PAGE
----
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A spectatorial dramaturgy, or the spectator enters the (ethical) frame

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This essay attempts to raise certain issues considered as an ethos of spectatorship seeking to place the knowing experience of the spectator in relation to the stage. Six sections characterizing an ethics of recognition, looking, materiality, complicity and empathy, participation and imagination, and attending show how these work together to construct a spectatorial dramaturgy. It is argued that such a dramaturgy is empirical, is an ethical economy of regard rooted in the material and social body in mutual and reciprocal concert; that it rests on the complicit, knowing empathetic imagination located and manifested in the engaged but distanced spect-actor as agent who witnesses the work of the actor in the arena we call theatre. Therefore, this relationship between a presented mise-en-scne and the always-present spectator makes the spectator always active in some way or other. An ethical spectatorial dramaturgy is the work of the actions of spectator(s) within the weave of the theatre event.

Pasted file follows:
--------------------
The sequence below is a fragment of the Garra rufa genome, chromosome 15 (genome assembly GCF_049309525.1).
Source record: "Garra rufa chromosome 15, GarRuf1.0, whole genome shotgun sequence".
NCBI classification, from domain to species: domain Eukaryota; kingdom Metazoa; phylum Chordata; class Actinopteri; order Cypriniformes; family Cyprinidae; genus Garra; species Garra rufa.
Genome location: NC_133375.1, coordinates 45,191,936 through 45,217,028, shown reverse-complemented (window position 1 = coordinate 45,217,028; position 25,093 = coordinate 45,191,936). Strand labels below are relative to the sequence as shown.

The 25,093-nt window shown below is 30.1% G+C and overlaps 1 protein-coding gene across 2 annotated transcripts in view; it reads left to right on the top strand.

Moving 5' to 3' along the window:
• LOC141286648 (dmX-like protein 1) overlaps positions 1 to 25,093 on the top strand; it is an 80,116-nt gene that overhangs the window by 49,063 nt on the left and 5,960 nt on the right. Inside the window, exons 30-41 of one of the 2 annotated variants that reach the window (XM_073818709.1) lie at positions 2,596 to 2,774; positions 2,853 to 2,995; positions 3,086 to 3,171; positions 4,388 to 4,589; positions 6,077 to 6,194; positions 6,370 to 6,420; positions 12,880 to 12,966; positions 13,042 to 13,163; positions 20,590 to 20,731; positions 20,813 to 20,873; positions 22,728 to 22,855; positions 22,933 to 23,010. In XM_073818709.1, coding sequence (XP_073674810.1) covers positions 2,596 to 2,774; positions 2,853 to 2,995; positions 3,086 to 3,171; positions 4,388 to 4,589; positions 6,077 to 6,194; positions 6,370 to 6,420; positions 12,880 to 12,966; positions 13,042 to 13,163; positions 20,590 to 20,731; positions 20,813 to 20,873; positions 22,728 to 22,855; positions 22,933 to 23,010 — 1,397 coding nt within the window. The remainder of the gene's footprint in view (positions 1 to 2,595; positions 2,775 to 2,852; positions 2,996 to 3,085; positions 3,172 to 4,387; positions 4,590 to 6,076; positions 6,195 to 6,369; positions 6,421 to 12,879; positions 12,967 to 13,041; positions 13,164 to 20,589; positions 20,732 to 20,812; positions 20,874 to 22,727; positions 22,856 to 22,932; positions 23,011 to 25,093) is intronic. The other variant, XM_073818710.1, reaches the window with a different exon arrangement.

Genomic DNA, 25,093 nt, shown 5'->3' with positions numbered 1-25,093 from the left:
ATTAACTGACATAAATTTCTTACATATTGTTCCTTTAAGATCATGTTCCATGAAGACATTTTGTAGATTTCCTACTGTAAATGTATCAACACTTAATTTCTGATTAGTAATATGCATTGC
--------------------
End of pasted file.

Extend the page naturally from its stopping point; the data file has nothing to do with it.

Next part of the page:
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Keywords: economy of regard; empathy; knowing complicity; looking; materiality; spect-actor

Document Type: Research Article

Affiliations: London Metropolitan University; Queen's University (Canada) Bader International Study Centre, UK.

Publication date: March 1, 2010

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  • Performing Ethos is a refereed, interdisciplinary journal which considers ethical questions relating to contemporary theatre and live performance. Global in scope, it provides a unique forum for rigorous scholarship and serious reflection on the ethical dimensions of a wide range of performance practices from the politically and aesthetically radical to the mainstream.
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